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    Re: The right to -not- exercise a right?

    Quote Originally Posted by Ethereal View Post
    How does one prove a moral concept to be "factually true"? Can you prove that raping children is "factually immoral"?
    Not unless you use the Moral set from our Society as your facts.

  5. #225
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    Re: The right to -not- exercise a right?

    Quote Originally Posted by Cephus View Post
    Morality, like rights, is an entirely socially-derived concept. Without humanity, there are no such things.
    How is morality entirely derived from society when ideas can only originate from individuals? Additionally, your logic dictates that society and humanity don't really exist either, so why even mention them?

    I never claimed raping children is "factually immoral"...
    I never said you did. I just asked you a question.

    ...in fact I'd say in no uncertain terms that it is not.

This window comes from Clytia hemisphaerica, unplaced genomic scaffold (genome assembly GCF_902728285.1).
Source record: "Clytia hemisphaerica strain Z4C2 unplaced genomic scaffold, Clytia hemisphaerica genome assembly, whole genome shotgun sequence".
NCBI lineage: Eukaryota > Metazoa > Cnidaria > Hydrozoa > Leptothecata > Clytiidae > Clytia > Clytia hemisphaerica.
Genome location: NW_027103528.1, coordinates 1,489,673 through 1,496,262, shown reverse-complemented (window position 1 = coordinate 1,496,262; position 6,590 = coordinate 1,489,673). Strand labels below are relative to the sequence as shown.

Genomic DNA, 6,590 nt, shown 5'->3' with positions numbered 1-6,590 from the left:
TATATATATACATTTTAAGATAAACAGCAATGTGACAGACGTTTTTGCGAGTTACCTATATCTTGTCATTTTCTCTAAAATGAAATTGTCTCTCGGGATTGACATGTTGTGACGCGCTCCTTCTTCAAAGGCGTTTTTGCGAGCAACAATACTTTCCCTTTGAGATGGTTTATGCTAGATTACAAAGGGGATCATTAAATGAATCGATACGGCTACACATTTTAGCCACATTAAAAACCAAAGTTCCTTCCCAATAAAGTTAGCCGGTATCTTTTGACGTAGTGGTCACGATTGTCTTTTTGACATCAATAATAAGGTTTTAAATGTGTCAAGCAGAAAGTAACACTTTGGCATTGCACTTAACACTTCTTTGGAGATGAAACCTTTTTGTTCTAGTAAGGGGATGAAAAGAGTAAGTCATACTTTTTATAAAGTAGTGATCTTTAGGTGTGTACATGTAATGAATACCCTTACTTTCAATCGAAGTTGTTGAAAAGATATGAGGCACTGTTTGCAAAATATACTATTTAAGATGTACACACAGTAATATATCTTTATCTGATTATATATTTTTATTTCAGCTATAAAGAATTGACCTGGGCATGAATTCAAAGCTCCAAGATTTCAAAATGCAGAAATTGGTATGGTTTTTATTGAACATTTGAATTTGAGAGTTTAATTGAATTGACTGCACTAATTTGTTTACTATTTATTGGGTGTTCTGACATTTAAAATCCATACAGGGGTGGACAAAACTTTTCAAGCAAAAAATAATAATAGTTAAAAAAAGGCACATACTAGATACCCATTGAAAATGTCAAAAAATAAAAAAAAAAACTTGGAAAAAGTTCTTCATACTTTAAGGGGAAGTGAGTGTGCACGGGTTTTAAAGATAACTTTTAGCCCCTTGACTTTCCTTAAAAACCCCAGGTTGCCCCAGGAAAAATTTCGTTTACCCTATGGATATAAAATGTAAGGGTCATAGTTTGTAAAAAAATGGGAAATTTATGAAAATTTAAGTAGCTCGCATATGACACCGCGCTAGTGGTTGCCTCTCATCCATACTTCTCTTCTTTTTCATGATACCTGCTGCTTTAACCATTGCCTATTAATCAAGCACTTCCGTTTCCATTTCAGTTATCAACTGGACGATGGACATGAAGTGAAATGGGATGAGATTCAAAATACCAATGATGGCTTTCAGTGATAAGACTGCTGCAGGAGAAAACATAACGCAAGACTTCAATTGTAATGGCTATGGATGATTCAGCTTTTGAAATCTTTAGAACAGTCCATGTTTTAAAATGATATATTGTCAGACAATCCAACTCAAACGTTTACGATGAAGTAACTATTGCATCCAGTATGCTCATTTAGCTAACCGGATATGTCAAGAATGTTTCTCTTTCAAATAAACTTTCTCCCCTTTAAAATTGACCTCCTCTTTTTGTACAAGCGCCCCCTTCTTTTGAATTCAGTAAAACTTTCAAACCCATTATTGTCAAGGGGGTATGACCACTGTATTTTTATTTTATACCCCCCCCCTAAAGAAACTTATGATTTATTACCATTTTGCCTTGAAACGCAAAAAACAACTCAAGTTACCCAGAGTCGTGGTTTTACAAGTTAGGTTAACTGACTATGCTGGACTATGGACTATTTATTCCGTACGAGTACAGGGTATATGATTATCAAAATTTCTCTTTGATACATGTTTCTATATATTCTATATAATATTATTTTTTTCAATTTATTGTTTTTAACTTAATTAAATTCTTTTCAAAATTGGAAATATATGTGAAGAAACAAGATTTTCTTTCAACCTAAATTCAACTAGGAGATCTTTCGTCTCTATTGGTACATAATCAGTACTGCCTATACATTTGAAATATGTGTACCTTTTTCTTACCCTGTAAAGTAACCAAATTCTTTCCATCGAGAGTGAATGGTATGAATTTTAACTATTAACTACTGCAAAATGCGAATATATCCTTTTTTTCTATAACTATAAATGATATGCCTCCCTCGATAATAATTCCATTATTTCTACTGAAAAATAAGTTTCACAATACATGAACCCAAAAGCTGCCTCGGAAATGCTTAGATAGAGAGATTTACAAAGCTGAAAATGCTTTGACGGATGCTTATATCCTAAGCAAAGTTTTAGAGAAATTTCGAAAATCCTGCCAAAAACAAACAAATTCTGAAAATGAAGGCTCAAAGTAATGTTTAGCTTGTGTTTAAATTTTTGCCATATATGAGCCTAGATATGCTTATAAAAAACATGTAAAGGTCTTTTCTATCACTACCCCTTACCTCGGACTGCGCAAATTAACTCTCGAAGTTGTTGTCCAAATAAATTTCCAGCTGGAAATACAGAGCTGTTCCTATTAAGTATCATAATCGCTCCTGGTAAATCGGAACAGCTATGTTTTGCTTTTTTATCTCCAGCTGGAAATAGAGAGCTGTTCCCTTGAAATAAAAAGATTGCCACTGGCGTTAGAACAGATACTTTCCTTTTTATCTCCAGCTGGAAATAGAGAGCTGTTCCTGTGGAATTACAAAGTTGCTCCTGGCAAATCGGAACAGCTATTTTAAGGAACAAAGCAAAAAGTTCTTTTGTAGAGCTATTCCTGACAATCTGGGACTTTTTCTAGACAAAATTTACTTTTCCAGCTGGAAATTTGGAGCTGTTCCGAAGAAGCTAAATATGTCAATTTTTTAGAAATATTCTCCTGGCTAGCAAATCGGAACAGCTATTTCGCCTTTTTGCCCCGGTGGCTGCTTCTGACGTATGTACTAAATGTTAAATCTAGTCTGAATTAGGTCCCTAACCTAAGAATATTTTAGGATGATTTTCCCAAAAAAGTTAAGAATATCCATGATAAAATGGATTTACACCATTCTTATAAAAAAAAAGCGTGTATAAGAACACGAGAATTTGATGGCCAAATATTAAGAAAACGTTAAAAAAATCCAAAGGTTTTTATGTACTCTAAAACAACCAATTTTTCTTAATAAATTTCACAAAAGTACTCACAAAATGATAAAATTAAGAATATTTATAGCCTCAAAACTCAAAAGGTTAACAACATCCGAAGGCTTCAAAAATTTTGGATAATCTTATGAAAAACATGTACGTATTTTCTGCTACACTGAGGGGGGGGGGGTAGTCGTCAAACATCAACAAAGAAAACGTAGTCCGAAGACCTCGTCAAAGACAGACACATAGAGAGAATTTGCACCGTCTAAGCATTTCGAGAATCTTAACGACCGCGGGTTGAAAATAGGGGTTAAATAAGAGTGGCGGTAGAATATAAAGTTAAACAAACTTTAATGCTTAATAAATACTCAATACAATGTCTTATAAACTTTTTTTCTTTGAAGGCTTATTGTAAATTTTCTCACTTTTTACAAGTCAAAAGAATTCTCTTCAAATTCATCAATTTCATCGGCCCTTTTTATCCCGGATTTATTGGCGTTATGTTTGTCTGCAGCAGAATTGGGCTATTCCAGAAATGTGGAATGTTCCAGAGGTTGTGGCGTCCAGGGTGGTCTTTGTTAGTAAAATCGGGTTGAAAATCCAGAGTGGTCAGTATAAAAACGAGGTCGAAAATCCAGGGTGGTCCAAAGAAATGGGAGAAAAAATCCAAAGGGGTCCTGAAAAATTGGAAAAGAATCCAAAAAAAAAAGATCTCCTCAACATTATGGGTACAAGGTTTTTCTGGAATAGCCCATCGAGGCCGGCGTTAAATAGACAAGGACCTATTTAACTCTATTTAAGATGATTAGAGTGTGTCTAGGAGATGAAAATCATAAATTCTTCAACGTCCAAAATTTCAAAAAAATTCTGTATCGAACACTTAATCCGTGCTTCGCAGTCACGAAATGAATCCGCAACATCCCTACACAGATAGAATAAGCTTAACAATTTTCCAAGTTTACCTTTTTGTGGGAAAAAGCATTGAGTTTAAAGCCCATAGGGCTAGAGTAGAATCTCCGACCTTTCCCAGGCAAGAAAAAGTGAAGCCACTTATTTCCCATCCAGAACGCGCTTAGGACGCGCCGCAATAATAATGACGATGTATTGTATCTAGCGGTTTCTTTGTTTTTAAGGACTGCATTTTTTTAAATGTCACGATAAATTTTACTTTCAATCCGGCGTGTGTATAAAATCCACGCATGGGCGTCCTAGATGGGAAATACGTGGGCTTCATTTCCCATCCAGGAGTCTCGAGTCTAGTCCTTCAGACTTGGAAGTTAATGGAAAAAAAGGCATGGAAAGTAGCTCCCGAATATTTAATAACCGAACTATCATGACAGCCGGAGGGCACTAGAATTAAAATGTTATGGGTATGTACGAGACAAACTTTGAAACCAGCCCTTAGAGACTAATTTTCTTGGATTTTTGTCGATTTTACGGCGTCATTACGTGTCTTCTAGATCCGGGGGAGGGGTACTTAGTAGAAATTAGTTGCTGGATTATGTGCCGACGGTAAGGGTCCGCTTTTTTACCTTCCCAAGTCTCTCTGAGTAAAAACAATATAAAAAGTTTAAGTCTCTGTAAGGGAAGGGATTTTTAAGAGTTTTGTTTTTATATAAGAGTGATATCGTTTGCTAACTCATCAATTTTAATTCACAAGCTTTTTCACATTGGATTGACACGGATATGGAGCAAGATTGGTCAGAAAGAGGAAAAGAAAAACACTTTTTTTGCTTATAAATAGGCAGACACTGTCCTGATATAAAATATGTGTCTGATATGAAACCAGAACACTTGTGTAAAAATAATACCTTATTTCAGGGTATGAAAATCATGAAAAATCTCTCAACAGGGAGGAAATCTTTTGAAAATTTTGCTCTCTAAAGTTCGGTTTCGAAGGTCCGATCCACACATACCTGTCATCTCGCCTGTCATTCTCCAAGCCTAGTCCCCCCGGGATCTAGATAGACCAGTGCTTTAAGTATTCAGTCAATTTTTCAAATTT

Then you're a nihilist. Raping children is immoral. I don't care what kind of convoluted nonsense you conjure up in an attempt to win a stupid internet argument but raping children is just immoral and there's no intellectual wiggle room. If you're going to suggest otherwise then you've already proven how silly you are.

    However, in our society, we have subjectively determined that we will accept that raping children is unacceptable and against the law and that those who engage in such will be punished.
    And how did society (which doesn't actually exist) arrive at this conclusion? I mean, what's the rationale for it? Do you just agree with things because society says so?

    Also, society has already subjectively determined the morality of natural rights. It's the philosophical cornerstone of our Republic. So I guess that means it exists, according to your logic.